either end and two ear drums buried inside. The ear is specially tuned to very
high "ultrasonic" frequencies of sound--25 to 60 kilohertz. Apparently, the ear
is designed to primarily respond to the ultrasonic echo-location signal
emitted by hunting bats. The mantis primarily uses its ultrasonic ear while
in flight. When a relatively slow flying mantis sense a bat's ultrasonic echo
at close range, it curls its abdomen upwards and thrusts it legs outward
creating drag and resulting in a sudden aerial "stall". The mantid in-flight
maneuver creates an inherently unpredictable flight pattern—sometimes looping up
and around, banking left or right, or a sudden spiral towards the ground. This
tactic is apparently very effective for avoiding a hungry bat's attack


Abdominal Structure—the female mantis has 6 segments. the male 8 segments. Size—
the female mantis is usually larger than the male Behavior—the male mantis is
more prone to take flight in search of a mate while the female often remains
more stationary


Basically the praying mantis is extremely predacious ESPECIALLY the female. The
mantid eats only live prey, or at least prey that is moving, and hence, appears
alive. Some might go as far as saying that the praying mantis will eat
"anything," even reptiles and small birds, but others indicate it prefers "soft
bodied" insects which it can easily devour. These dietary preferences very by
species. Males are generally less aggressive predators than females.
Cannibalistic behavior is present in the mantid, both as a nymph and as a adult.
Baby mantids will eat other babies, adults will eat their own or others' babies,
and adults will eat each other. Mantids are diurnal, that is, mainly eats
during the day. But mantids also congregate and feed around artificial light
sources. Mantids usually wait motionless for unsuspecting prey to get within
striking distance--a "sit-and wait" and wait or ambush strategy, but can also
slowly stalk prey. The mantid often begins to undulate and sway just before
striking its prey. Some have speculated this is to mimic the movement of
surrounding foliage. Others suggest that this behavior aids in the visualization
process. They attacks by "pinching" and impaling prey between its spiked lower
tibia and upper femur. The mantid's strike takes an amazing 30 to 50 one-
thousandth of a second. The strike is so fast that it cannot be processed by the
human brain. It uses the view before and after the strike and "tricks" you into
seeing what occurs in-between. After securing the prey with its legs, rapidly
chews at the prey's neck to immobilize it. If well fed, mantids will
selectively choose to devour "select" parts of its prey and discard the rest.
If any part of the prey is dropped during feeding, the mantid will not retrieve
it. After eating, will often use its mouth to clean the food particles from the
spines of its tibia, and then wipe its face in a cat-like manner.


One of the most interesting, and to humans, disturbing features of mantid life
is the female's tendency to eat her mate. During late summer, a female
mantis, already heavy with eggs, is believed to excrete a chemical attractant
to tempt a willing male into mating. The current state of research seems to
indicate that the female sometimes devours the male during the mating process
(between 5-31% if the time) The dead male may also serve as a source of protein
for the female and her young. Recent research indicates that fertilization can
take place without the male's death and that his demise is not necessary to the
process. The male's sperm cells are stored in a special chamber in the female's
abdomen called the spermatheca. The female can begin lay her eggs as early as a
day after mating. As the eggs pass through her reproductive system, they are
fertilized by the stored sperm. After finding a suitably raised location--a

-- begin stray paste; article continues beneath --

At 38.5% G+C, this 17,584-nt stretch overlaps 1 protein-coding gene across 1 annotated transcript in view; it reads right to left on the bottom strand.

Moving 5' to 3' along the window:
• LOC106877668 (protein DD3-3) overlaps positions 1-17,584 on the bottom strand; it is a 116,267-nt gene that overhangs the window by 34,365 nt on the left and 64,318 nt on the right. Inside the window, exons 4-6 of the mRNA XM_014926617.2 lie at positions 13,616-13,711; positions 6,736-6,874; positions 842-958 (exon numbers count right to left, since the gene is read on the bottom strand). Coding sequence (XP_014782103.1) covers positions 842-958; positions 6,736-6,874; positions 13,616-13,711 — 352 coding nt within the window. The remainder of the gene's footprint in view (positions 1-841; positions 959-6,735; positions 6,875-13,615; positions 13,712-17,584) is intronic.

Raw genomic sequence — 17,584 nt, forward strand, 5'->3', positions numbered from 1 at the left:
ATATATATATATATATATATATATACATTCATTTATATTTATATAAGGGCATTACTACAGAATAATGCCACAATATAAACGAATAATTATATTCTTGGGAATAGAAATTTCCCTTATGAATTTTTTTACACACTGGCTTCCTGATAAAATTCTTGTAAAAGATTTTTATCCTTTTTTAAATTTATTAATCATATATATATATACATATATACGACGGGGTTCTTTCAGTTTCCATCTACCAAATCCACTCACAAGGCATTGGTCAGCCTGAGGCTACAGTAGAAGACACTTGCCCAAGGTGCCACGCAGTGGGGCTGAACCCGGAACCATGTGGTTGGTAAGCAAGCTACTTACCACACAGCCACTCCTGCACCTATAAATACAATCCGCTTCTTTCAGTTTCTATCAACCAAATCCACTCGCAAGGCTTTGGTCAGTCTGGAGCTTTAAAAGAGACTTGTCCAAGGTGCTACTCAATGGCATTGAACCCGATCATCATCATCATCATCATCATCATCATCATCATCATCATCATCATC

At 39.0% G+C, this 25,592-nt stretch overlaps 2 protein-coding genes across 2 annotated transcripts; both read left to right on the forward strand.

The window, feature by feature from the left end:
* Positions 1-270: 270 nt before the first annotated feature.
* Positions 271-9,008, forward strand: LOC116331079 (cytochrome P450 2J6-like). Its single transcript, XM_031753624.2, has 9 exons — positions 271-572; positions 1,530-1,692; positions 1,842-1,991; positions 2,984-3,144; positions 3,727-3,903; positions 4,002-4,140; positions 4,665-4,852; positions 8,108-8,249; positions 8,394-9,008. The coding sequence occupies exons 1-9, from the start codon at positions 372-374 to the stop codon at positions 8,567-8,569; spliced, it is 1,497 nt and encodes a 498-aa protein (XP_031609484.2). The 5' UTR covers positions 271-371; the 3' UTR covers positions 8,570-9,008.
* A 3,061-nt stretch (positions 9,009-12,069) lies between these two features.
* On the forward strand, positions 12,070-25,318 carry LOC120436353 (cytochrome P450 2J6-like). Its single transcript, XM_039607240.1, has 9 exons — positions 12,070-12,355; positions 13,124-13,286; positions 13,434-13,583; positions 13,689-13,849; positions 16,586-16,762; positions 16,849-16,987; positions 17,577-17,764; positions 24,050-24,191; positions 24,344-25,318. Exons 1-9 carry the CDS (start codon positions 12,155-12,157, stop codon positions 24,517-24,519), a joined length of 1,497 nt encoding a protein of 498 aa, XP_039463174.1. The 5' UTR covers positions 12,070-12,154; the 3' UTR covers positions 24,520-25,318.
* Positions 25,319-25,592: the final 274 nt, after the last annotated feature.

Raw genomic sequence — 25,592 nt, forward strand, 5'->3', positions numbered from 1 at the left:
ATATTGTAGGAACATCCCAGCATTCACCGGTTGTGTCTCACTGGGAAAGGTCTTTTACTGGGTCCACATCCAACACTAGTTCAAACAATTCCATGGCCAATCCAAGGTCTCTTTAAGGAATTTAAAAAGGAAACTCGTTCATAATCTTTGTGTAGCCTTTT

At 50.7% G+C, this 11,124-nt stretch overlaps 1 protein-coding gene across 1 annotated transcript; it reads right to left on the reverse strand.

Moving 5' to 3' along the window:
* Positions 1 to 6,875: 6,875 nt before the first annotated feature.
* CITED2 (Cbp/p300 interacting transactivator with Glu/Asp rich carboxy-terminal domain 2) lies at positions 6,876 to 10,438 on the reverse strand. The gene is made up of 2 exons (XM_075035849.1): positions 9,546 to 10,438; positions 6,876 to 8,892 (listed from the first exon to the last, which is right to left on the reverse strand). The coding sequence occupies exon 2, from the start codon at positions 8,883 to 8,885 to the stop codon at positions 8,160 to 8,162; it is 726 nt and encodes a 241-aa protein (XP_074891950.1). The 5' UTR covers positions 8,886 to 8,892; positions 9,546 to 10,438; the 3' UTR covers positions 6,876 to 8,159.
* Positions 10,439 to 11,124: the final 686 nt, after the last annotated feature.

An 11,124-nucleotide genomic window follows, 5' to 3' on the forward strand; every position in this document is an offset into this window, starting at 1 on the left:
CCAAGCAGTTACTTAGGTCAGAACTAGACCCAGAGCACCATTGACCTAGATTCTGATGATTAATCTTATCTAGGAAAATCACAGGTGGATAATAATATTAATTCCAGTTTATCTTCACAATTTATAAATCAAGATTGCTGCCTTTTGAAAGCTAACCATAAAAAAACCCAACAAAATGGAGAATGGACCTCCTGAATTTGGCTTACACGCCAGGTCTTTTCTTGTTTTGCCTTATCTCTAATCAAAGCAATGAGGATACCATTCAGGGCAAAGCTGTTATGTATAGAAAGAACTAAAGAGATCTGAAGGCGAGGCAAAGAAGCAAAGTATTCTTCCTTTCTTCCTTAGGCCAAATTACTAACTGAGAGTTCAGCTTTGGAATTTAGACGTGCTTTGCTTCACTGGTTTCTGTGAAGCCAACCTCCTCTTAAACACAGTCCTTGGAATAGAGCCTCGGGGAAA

branch, stem, or building overhang--special appendages at the base of her
abdomen "froth" the gelatinous egg material into the shape characteristic of the
particular species as its exits her ovipositor. By instinct, the female twists
her abdomen in a spiral motion to create many individual "cells" or chambers
within the ootheca or egg case. The egg laying process takes between 3 and 5
hours. The ootheca soon hardens into a paper mache like substance that is
resistant to the birds and animals that would attempt to eat it. The carefully
crafted pockets of air between the individual egg cells acts insulation against
cold winter temperatures. The number and size of egg cases deposited by a
female also varies by species and she dies sometime after her final birthing


The life-cycle of North American mantid species runs from spring to fall.
When springtime temperatures become sufficiently warm, the mantid nymphs emerge
from the ootheca. They drop toward the earth on thin strands of stringy
material produced by a special gland in their body--often descending in a
writhing mass-before breaking free to live solitary lives. Mantid nymphs are
hemimetabolous (did I spell that right)—that is, they undergo only a partial
metamorphosis from nymph to adult stage. Mantid nymphs appear like small adults
(about 3/8' long) except that their wings are not fully formed. The nymphs go
through a series of 6-7 molts-the casting off of the outer layer of skin-before
reaching their adult form. When molting, the nymphs attach their "old," loose
skin to a stick or rough surface with a secreted glue-like substance, chews an
opening in it, creates a split or tear on top of the thorax and down the back,
and then wriggles free. The mantid's leg casings do not split open, and many
nymphs die when unable to fully kick free of their old skin. Young mantids feed
on whatever small insects they can find including each other. The mantids
continue to grow until the time for mating comes in late summer, and then the
whole process begins again.


The mantid primary enemies are birds, mammals (especially bats), spiders, snakes,
and, of course, man. The mantid has four primary defense mechanisms against
those who would prey on it. Camouflage-the mantid's brown and green color
allow it to blend in with surrounding foliage. Stealth-the mantid's ability to
stay perfectly still for long periods of time causes it be overlooked by many
would-be predators. Startle-display when confronted by an enemy the mantid can
rear up in its hand legs and spread and rattle its wing in an act of
intimidation. Ultrasonic ear used when encountering bats in flight.
Unfortunately, the mantid has no defense against pesticides which it ingests
through its prey.

Incidentally, there is a form of martial art called Praying Mantis Kung-Fu